Harriet Miers Nominated to Supreme Court

President Bush nominates White House counsel Harriet Miers to succeed retiring Supreme Court Justice Sandra Day O'Connor.

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RENEE MONTAGNE, host:

This is MORNING EDITION from NPR News. I'm Renee Montagne.

Members of Congress are responding to President Bush's second Supreme Court nominee. Earlier this morning, the president named his White House counsel, Harriet Miers, to succeed Justice Sandra Day O'Connor, and at this hour, she is on Capitol Hill making the rounds of the Senate. Republican Senator John Cornyn of Texas has weighed in. He hailed the president's choice. He called Myers, quote, "a brilliant legal mind" and said her legal experience has prepared her to serve on the nation's highest court.

Senator JOHN CORNYN (Republican, Texas): Some have said that perhaps we don't know very much about her because she hasn't been a judge before, but the fact is more than 40 Supreme Court justices were nominated and confirmed to that position without prior judicial experience. But I do think that certainly she does have the professional experience that will prepare her for this position.

MONTAGNE: Democrats were more cautious. Charles Schumer is a senator from New York.

Senator CHARLES SCHUMER (Democrat, New York): We Democrats are going to look at this nominee with a complete and open mind. Having said that, we know less about this nominee than we knew about John Roberts in terms of judicial philosophy, in terms of legal background.

MONTAGNE: Senator Charles Schumer, a New York Democrat, speaking this morning about the nomination of White House counsel Harriet Miers to the Supreme Court. Earlier today, I spoke with Republican Senator Kay Bailey Hutchison of Texas about the president's nominee.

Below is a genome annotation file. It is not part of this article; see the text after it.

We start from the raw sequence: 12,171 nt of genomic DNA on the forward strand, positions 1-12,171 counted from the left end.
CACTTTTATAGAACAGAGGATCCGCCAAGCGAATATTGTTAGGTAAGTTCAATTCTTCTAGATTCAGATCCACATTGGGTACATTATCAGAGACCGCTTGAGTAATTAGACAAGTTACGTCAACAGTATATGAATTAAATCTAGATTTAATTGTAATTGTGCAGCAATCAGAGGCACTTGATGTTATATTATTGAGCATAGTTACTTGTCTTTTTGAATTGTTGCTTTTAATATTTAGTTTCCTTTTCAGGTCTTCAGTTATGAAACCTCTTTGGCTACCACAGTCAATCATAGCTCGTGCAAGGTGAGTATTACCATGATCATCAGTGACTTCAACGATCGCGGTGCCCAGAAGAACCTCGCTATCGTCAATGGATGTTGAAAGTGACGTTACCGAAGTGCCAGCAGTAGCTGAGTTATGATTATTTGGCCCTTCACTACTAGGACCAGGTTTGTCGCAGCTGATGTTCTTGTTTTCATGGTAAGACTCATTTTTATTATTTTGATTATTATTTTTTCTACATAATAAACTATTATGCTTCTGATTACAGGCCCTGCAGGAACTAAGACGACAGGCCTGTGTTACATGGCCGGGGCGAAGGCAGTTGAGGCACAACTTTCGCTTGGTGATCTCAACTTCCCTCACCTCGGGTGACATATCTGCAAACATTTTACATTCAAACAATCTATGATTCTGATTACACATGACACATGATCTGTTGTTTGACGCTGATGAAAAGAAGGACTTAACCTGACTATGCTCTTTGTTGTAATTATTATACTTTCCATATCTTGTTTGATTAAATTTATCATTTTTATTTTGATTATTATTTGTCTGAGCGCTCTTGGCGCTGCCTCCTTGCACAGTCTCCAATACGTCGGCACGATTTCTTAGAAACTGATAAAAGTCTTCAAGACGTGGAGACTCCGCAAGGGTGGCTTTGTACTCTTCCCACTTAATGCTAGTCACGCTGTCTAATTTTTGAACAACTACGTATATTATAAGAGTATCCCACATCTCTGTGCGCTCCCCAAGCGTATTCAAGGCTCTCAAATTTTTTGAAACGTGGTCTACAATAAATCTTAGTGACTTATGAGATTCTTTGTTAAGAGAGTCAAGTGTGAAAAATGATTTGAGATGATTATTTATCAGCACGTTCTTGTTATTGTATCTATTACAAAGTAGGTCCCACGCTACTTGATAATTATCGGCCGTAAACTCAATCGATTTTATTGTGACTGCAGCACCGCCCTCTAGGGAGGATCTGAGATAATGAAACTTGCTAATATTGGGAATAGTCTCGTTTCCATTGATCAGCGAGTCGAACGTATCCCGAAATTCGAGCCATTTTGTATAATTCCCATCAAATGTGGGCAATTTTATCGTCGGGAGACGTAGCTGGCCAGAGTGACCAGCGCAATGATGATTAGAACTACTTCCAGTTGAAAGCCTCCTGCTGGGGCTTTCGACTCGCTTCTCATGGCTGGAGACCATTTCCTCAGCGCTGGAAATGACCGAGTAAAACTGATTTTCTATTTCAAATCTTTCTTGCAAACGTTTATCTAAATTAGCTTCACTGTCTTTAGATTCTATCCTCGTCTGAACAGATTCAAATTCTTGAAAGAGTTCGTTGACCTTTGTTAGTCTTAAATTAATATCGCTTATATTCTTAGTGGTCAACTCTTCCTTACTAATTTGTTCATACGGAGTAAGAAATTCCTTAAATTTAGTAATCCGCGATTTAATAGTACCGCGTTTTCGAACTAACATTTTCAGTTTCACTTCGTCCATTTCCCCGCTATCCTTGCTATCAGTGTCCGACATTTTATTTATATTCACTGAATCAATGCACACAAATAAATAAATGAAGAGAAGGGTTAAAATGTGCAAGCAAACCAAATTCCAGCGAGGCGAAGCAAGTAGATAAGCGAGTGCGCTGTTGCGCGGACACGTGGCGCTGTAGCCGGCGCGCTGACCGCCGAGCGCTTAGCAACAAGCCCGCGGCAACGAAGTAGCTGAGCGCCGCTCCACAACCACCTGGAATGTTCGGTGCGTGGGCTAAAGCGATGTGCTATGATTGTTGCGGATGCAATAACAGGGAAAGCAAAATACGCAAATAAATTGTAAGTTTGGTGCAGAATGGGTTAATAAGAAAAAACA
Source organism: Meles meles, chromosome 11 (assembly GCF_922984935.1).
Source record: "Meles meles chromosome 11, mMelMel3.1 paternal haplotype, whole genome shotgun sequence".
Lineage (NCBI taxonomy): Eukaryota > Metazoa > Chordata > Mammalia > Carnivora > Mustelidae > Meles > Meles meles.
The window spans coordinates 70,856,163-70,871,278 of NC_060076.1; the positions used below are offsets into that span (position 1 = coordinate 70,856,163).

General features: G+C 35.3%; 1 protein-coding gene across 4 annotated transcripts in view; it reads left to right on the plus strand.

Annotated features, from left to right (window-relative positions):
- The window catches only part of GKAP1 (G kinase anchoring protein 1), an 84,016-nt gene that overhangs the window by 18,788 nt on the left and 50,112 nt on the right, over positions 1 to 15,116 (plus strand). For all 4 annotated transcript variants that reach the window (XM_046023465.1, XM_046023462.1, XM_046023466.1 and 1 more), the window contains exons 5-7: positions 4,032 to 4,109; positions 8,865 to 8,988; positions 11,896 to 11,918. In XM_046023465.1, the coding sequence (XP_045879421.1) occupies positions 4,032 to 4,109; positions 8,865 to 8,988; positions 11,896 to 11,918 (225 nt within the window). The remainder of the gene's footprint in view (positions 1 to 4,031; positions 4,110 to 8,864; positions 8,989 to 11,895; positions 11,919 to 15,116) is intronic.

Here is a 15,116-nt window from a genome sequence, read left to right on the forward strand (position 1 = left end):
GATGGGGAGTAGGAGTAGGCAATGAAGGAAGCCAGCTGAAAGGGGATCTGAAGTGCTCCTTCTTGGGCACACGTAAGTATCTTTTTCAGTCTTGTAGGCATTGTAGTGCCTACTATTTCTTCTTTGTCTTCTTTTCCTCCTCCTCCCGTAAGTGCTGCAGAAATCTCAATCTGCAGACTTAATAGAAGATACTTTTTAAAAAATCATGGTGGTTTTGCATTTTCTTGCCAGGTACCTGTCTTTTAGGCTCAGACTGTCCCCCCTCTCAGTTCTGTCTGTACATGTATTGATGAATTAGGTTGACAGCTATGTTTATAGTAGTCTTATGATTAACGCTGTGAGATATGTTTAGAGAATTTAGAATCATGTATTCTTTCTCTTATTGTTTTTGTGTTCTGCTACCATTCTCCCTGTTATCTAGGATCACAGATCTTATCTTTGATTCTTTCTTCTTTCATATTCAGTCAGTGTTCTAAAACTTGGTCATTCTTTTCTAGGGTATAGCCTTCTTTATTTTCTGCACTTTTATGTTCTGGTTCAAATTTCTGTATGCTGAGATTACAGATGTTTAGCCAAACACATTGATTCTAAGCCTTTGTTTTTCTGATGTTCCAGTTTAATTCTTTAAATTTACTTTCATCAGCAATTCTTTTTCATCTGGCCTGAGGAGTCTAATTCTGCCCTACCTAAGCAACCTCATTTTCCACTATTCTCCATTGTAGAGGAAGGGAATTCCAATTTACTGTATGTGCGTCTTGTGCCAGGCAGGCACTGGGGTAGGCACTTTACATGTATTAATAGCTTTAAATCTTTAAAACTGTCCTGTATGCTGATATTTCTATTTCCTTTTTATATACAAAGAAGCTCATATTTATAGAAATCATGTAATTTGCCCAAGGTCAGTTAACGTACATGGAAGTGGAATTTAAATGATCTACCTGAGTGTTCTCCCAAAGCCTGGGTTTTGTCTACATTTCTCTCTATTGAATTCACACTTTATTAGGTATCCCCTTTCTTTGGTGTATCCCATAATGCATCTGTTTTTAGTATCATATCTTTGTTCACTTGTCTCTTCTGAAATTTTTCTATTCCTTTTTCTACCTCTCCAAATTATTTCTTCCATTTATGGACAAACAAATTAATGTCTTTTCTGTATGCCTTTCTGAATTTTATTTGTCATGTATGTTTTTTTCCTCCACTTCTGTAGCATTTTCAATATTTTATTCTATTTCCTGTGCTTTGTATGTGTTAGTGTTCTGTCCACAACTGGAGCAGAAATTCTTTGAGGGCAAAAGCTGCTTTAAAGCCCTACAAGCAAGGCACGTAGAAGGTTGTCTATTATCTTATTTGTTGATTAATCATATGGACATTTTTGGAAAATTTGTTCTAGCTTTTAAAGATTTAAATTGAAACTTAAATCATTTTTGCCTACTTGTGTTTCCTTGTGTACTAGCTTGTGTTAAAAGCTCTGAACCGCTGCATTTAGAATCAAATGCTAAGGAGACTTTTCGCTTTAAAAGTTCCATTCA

Senator KAY BAILEY HUTCHISON (Republican, Texas): Harriet is a Texan. I think that her geographic diversity is one of the pluses here. I think we should have people from other parts of the country besides the Northeast and Washington, DC. I also think her integrity and her wisdom are very well known throughout the country because of her leadership in the American Bar Association and the Texas Bar Association. So I think she's a leader in legal circles and I think people will start getting to know what a wonderful human being she is as the process goes forward.

MONTAGNE: Well, those of us actually getting to know her, to look at her resume, she's been a corporate lawyer. She has clerked for a US district judge. She has not been a judge herself. Does it matter, first, that she hasn't been a judge and, secondly, that there's very little in the way of legal paper?

Sen. HUTCHISON: No, I think that it's good, frankly, to have some people who come from the private sector on the Supreme Court. It's another diversity on the court. She hasn't spent her life in academia or government. She's really been a practicing lawyer. I think she sees the legal issues from a practical standpoint. Now she is a constitutional lawyer as well, having clerked for Joe Estis(ph). She definitely has been a leader in breaking barriers for women in those legal fields. She has a record of community service and also leading in the state bar and the local bar. She was the first woman elected president of the Dallas Bar Association and the first woman elected president of the state bar of Texas. And in those roles, she was very active in promoting women to leadership positions in the legal community, but remember she was one of the first women hired in a major law firm in Texas because the major law firm didn't hire women until the early '70s.

MONTAGNE: Senator Hutchison, thanks very much.

Sen. HUTCHISON: You bet.

MONTAGNE: Kay Bailey Hutchison is a Republican senator from Texas.

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